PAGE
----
In this exhibition, three new and related photographic series function as field notes in Alice Dixon’s ongoing exploration of how humans live within nature. Her depictions of sites from around the world, where humans and nature intersect, focus on the complex and contradictory relationships of proportion and affect.
The Last Greenhouse offers idiosyncratic views of a unique urban greenhouse in Canada whose fate hangs in a fragile balance, much like the life of a cultivated plant. When Rivers Run Dry chronicles a series of large river beds in Southern Spain historically reported as impassable during the rainy season, but which in recent years have lain mostly empty. Walking With Geologists follows a group of scientists on a field trip through some of the unique rock formations in Japan’s volcanic islands. Here, the camera observes a detailed human analysis of a natural material whose present stasis holds the potential for dramatic upheaval.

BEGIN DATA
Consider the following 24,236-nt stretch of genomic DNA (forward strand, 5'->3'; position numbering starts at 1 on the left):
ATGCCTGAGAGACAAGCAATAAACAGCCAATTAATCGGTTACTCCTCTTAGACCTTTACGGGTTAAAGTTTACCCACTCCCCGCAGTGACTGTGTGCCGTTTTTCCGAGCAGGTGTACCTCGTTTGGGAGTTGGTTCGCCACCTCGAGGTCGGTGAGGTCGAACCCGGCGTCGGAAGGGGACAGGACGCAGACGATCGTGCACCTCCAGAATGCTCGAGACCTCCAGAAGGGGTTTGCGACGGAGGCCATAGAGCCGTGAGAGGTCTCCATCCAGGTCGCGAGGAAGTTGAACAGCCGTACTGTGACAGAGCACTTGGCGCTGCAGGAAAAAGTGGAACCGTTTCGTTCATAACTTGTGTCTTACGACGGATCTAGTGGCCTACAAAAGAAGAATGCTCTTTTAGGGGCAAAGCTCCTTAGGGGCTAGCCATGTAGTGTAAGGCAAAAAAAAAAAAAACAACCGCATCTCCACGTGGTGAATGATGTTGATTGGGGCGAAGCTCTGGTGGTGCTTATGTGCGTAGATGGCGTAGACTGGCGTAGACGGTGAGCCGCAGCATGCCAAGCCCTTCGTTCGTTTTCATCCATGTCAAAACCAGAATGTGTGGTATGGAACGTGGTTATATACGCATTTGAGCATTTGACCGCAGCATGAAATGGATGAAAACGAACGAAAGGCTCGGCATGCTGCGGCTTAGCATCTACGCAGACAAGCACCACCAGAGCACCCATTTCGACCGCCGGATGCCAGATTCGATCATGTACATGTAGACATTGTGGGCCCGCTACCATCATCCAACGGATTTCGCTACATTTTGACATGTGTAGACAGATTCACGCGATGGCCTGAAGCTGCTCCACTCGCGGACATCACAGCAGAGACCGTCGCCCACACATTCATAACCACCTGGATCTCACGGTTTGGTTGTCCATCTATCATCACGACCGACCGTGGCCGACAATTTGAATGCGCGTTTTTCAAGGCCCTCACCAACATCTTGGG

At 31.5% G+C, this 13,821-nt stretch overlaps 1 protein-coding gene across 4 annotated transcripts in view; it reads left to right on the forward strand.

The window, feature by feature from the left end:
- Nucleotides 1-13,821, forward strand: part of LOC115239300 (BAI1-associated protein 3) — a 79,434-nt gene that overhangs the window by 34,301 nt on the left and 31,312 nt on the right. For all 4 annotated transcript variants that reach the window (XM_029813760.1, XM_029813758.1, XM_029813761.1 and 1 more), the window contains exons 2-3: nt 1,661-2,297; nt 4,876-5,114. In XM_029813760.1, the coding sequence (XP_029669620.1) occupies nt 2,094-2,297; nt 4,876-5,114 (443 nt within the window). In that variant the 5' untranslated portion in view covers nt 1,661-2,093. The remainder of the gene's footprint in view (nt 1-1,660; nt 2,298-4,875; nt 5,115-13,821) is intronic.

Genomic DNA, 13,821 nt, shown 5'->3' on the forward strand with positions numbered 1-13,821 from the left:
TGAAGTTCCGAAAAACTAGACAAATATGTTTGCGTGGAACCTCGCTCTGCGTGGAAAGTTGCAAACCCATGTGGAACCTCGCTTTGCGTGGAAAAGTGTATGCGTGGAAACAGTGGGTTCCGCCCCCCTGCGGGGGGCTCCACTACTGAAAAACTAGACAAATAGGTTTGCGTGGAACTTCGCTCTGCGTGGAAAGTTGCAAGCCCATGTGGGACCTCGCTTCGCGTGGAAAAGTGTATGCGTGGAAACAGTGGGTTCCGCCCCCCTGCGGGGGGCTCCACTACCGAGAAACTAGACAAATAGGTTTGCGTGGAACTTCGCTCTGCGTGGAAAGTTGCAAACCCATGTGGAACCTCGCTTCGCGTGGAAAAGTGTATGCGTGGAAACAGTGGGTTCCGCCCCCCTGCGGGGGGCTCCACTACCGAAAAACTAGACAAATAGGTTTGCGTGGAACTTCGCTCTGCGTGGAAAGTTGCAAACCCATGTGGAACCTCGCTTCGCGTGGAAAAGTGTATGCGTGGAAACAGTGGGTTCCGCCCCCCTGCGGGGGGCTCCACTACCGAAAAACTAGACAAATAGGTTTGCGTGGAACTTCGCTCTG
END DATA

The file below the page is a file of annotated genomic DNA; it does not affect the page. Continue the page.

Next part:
In these images, physical perspectives parallel ontological considerations, as a visual medium is used in the consideration of ethical issues. Dixon offers three unique perspectives from Canada, Spain, and Japan, each one allowing viewers to consider their role as actors in the environments that sustain them.